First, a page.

For those who do not know Black Church or for those who simply have not taken time to do the research, here is a mini-history lesson. For the first 150 years of slavery, no organized religious bodies ever attempted to convert those who were enslaved. We established our own congregations and churches, based on our African-ancestored traditions mixed with the Gospel of Jesus Christ. In the process, we became committed to the idea of freedom. There were over 300 known slave rebellions in the United States, the vast majority of which were led by preachers of that day, like Denmark Vesey and Nat Turner. Because of that, two white men had to always be present at any slave-led church service. Even while enslaved we had preachers and pastors who spoke to the needs of our condition.
Now, there have always been accommodationist preachers, those who go along to get along. In biblical terms, they are false prophets. A prophet is simply one who speaks on behalf of God and God’s people. A true prophet speaks truth to power and is not politically correct. (one way street folks) The Old Testament prophets were not politically correct. The Apostle Paul was not politically correct. And Jesus, the son of God, was not politically correct. Jesus upset the status quo. He disrupted the comfortable. Remember, Jesus got angry and threw the money-changers out of the temple. Jesus raised some holy hell. So why can’t Dr. Wright? You see, true prophets speak for God, use colorful language and occasionally use a non-traditional method to get their message across.
There is a strong, historical and contextual relationship between the slave-preacher and the social justice, activist preacher of today. And there is a place and role for God’s angry prophets—think Amos, Micah, Isaiah and Jeremiah. They spoke on God’s behalf to kings, to the poor and to the enemies of their nation. Then there are the 20th and 21st century prophets like Vernon Johns, Martin Luther King Jr., Samuel DeWitt Proctor and Jeremiah A. Wright Jr. The difference between false prophets and true prophets is the false prophet speaks to what the masses and those in power want to hear. The true prophet speaks truth no matter how painful. There is a price to be paid for being a prophet. And Dr. Wright is now paying that price both publicly and privately.
It was author Alex Haley who underscored the role and relationship of the Black pastor and their congregations. He said, African American pastors are akin to the African griot, a leader, shepherd, father and the one in whom the story of one’s people has been embodied. For Trinity United Church of Christ and the greater African American faith community, Dr. Wright has been and is a formidable griot. At 81, I am an elder in this tribe of social justice preachers, but I, too, can say the legacy and reach of Dr. Wright’s ministry has influenced my faith.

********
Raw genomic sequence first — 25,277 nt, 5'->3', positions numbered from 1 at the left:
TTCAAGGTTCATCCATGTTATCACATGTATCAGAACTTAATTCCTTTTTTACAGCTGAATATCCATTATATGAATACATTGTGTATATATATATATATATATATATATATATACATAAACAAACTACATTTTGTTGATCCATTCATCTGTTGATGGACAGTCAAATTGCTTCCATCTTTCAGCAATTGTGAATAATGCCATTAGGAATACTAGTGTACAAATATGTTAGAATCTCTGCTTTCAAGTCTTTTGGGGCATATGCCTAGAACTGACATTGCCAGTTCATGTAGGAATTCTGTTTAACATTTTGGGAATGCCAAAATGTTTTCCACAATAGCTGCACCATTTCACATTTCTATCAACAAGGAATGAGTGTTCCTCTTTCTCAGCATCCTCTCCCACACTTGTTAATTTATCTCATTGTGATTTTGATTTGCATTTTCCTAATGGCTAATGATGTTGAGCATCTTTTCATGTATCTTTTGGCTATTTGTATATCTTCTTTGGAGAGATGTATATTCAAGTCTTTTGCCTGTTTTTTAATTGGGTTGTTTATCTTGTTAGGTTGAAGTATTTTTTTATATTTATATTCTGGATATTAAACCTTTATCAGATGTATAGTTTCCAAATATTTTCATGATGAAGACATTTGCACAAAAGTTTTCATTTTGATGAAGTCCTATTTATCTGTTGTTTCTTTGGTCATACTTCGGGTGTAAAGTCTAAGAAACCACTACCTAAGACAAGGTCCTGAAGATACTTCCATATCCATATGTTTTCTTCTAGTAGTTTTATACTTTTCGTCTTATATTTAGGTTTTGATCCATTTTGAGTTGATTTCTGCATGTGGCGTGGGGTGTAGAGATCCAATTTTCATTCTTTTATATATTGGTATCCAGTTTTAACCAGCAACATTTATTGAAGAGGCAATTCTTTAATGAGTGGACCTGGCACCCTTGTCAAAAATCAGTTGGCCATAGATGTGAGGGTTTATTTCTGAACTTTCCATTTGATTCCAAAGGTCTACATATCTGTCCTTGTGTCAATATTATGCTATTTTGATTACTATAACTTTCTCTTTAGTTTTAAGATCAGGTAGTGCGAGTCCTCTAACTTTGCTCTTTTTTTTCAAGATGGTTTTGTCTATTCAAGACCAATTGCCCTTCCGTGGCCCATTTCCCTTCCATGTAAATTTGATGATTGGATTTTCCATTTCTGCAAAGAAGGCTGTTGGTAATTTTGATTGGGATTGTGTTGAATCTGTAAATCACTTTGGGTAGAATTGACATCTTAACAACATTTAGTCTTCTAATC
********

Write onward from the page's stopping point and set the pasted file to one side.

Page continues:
So what has been lost in inflammatory rhetoric and the talking heads of the day is that Dr. Wright, a theological scholar who speaks five languages fluently, has inspired a church to create over 100 fully-functioning ministries, created seven separate corporations, led thousands to Christ, speaks Sunday after Sunday out of a long and storied, proud and prophetic tradition of our faith. And he speaks in the tradition of the slave-preacher and social justice proclaimer who believed in setting the captives free.
Dr. Wright represents the best among us, one of the best in this tribe of prophetic preachers. He has made his church a place where one could express the centuries-old pain of being Black in America, while finding strength for a brighter day. An attack on this man of the God is an attack on all those of the cloth who believe in the social Gospel of liberation. And I will not stand for it. Not on my watch. Not today.
Is the elder Rev. Dr. Samuel B. McKinney saying what I think he is saying? All preachers who do not rant and rave from the pulpit as does Wright are false prophets? This is worse than I thought. They really think they are something don’t they?
Smacks of the arrogance of islam. They are THE true religion and any who do not believe in the oh so holy and reverent social Gospel of liberation are to be insulted. But do not dare, do not dare, insult Wright or any like him. Ha!
I have news for them they are the false prophets. Each and every one of them. Rotten to the core. As I have said before. Personally I find it depressing. Just a thought, wouldn’t a preacher do better by his congregation by instilling a sense of pride and uplifting them spiritually? How about spreading Christ’s loving message? Instead of beating them down emotionally and psychologically?
Do they want racism to end? Hell no! What would they do with their selves then? Their pulpits and soap boxes would crumble into dust. They feed off of misery. They propagate racism, racism from which they reap their bounty. Get a clue! No one should rule their lives on raw emotion alone.
The vision statement of Trinity United Church of Christ is based upon the systematized liberation theology that started in 1969 with the publication of Dr. James Cone’s book, Black Power and Black Theology.
And for those who are not aware, I’ll repeat myself once again. The godfather of Black Liberation Theology, James Cone has this to say:
“Black theology refuses to accept a God who is not identified totally with the goals of the black community. If God is not for us and against white people, then he is a murderer, and we had better kill him. The task of black theology is to kill Gods who do not belong to the black community … Black theology will accept only the love of God which participates in the destruction of the white enemy. What we need is the divine love as expressed in Black Power, which is the power of black people to destroy their oppressors here and now by any means at their disposal. Unless God is participating in this holy activity, we must reject his love.
Original time stamp: 2008-04-23 12:27 am
A big thank you to Gateway Pundit for the link!
And to Bob McCarty for linking also.